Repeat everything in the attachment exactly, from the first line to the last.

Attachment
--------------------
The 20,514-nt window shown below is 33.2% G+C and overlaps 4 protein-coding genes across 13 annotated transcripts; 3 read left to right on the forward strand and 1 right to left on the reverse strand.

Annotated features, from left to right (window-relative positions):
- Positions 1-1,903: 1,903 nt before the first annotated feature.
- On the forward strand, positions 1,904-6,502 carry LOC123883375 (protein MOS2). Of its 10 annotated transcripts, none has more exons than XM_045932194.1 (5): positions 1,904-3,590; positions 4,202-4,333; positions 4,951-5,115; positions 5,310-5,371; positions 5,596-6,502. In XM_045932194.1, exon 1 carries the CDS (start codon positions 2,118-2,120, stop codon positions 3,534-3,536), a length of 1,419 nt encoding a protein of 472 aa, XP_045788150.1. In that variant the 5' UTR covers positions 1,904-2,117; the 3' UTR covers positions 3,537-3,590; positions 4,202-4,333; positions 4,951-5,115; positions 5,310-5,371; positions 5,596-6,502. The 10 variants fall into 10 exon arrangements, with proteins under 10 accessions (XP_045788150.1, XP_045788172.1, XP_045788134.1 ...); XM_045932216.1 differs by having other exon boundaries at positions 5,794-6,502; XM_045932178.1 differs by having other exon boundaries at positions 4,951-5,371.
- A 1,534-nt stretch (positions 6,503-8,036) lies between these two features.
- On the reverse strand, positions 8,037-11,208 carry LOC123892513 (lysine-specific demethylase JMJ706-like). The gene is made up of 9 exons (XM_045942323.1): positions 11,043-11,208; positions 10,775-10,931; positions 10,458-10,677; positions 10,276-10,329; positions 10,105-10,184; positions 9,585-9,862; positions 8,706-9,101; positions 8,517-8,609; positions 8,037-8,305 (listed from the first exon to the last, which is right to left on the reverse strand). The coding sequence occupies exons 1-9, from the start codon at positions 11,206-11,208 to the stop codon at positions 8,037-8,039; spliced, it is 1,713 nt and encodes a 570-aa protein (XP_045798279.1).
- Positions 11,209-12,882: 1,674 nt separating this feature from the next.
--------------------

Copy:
The 20,514-nt window shown below is 33.2% G+C and overlaps 4 protein-coding genes across 13 annotated transcripts; 3 read left to right on the forward strand and 1 right to left on the reverse strand.

Annotated features, from left to right (window-relative positions):
- Positions 1-1,903: 1,903 nt before the first annotated feature.
- On the forward strand, positions 1,904-6,502 carry LOC123883375 (protein MOS2). Of its 10 annotated transcripts, none has more exons than XM_045932194.1 (5): positions 1,904-3,590; positions 4,202-4,333; positions 4,951-5,115; positions 5,310-5,371; positions 5,596-6,502. In XM_045932194.1, exon 1 carries the CDS (start codon positions 2,118-2,120, stop codon positions 3,534-3,536), a length of 1,419 nt encoding a protein of 472 aa, XP_045788150.1. In that variant the 5' UTR covers positions 1,904-2,117; the 3' UTR covers positions 3,537-3,590; positions 4,202-4,333; positions 4,951-5,115; positions 5,310-5,371; positions 5,596-6,502. The 10 variants fall into 10 exon arrangements, with proteins under 10 accessions (XP_045788150.1, XP_045788172.1, XP_045788134.1 ...); XM_045932216.1 differs by having other exon boundaries at positions 5,794-6,502; XM_045932178.1 differs by having other exon boundaries at positions 4,951-5,371.
- A 1,534-nt stretch (positions 6,503-8,036) lies between these two features.
- On the reverse strand, positions 8,037-11,208 carry LOC123892513 (lysine-specific demethylase JMJ706-like). The gene is made up of 9 exons (XM_045942323.1): positions 11,043-11,208; positions 10,775-10,931; positions 10,458-10,677; positions 10,276-10,329; positions 10,105-10,184; positions 9,585-9,862; positions 8,706-9,101; positions 8,517-8,609; positions 8,037-8,305 (listed from the first exon to the last, which is right to left on the reverse strand). The coding sequence occupies exons 1-9, from the start codon at positions 11,206-11,208 to the stop codon at positions 8,037-8,039; spliced, it is 1,713 nt and encodes a 570-aa protein (XP_045798279.1).
- Positions 11,209-12,882: 1,674 nt separating this feature from the next.